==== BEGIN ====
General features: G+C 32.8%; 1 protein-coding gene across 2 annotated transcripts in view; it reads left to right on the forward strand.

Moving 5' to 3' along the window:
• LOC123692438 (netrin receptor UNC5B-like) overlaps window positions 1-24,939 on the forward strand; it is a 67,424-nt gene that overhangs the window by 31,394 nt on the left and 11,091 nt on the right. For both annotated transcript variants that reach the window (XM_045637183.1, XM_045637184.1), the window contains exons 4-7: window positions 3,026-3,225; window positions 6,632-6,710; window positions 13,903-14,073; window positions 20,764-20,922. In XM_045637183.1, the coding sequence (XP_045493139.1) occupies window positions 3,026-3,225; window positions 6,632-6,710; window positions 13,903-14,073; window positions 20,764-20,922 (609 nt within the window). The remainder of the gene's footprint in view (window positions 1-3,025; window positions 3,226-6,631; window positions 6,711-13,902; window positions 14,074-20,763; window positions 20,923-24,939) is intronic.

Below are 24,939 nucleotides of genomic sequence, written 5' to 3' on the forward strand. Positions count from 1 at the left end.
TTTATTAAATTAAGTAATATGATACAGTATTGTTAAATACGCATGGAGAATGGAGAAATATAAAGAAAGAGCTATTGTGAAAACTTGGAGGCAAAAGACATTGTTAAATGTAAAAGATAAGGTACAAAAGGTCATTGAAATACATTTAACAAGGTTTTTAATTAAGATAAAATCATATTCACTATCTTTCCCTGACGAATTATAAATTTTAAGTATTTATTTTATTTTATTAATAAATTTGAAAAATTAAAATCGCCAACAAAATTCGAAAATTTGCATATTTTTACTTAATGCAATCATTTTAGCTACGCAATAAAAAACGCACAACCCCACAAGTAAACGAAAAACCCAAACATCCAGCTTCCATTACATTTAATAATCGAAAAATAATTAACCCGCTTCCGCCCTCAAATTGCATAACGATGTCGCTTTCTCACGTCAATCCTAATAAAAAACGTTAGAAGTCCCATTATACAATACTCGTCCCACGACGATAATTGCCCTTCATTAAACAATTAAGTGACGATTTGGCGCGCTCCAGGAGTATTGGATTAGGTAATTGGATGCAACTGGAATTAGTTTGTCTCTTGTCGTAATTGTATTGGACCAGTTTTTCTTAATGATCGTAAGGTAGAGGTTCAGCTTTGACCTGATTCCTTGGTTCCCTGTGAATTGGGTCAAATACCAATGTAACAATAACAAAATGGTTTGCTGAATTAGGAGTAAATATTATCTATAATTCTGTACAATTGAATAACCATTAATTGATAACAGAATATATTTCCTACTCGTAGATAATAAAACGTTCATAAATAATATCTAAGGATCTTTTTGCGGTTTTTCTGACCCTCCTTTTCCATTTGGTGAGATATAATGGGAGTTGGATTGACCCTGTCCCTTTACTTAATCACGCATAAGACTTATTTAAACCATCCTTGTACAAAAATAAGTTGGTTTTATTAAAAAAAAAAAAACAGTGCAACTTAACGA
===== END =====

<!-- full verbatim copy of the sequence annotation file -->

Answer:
General features: G+C 32.8%; 1 protein-coding gene across 2 annotated transcripts in view; it reads left to right on the forward strand.

Moving 5' to 3' along the window:
• LOC123692438 (netrin receptor UNC5B-like) overlaps window positions 1-24,939 on the forward strand; it is a 67,424-nt gene that overhangs the window by 31,394 nt on the left and 11,091 nt on the right. For both annotated transcript variants that reach the window (XM_045637183.1, XM_045637184.1), the window contains exons 4-7: window positions 3,026-3,225; window positions 6,632-6,710; window positions 13,903-14,073; window positions 20,764-20,922. In XM_045637183.1, the coding sequence (XP_045493139.1) occupies window positions 3,026-3,225; window positions 6,632-6,710; window positions 13,903-14,073; window positions 20,764-20,922 (609 nt within the window). The remainder of the gene's footprint in view (window positions 1-3,025; window positions 3,226-6,631; window positions 6,711-13,902; window positions 14,074-20,763; window positions 20,923-24,939) is intronic.

Below are 24,939 nucleotides of genomic sequence, written 5' to 3' on the forward strand. Positions count from 1 at the left end.
TTTATTAAATTAAGTAATATGATACAGTATTGTTAAATACGCATGGAGAATGGAGAAATATAAAGAAAGAGCTATTGTGAAAACTTGGAGGCAAAAGACATTGTTAAATGTAAAAGATAAGGTACAAAAGGTCATTGAAATACATTTAACAAGGTTTTTAATTAAGATAAAATCATATTCACTATCTTTCCCTGACGAATTATAAATTTTAAGTATTTATTTTATTTTATTAATAAATTTGAAAAATTAAAATCGCCAACAAAATTCGAAAATTTGCATATTTTTACTTAATGCAATCATTTTAGCTACGCAATAAAAAACGCACAACCCCACAAGTAAACGAAAAACCCAAACATCCAGCTTCCATTACATTTAATAATCGAAAAATAATTAACCCGCTTCCGCCCTCAAATTGCATAACGATGTCGCTTTCTCACGTCAATCCTAATAAAAAACGTTAGAAGTCCCATTATACAATACTCGTCCCACGACGATAATTGCCCTTCATTAAACAATTAAGTGACGATTTGGCGCGCTCCAGGAGTATTGGATTAGGTAATTGGATGCAACTGGAATTAGTTTGTCTCTTGTCGTAATTGTATTGGACCAGTTTTTCTTAATGATCGTAAGGTAGAGGTTCAGCTTTGACCTGATTCCTTGGTTCCCTGTGAATTGGGTCAAATACCAATGTAACAATAACAAAATGGTTTGCTGAATTAGGAGTAAATATTATCTATAATTCTGTACAATTGAATAACCATTAATTGATAACAGAATATATTTCCTACTCGTAGATAATAAAACGTTCATAAATAATATCTAAGGATCTTTTTGCGGTTTTTCTGACCCTCCTTTTCCATTTGGTGAGATATAATGGGAGTTGGATTGACCCTGTCCCTTTACTTAATCACGCATAAGACTTATTTAAACCATCCTTGTACAAAAATAAGTTGGTTTTATTAAAAAAAAAAAAACAGTGCAACTTAACGA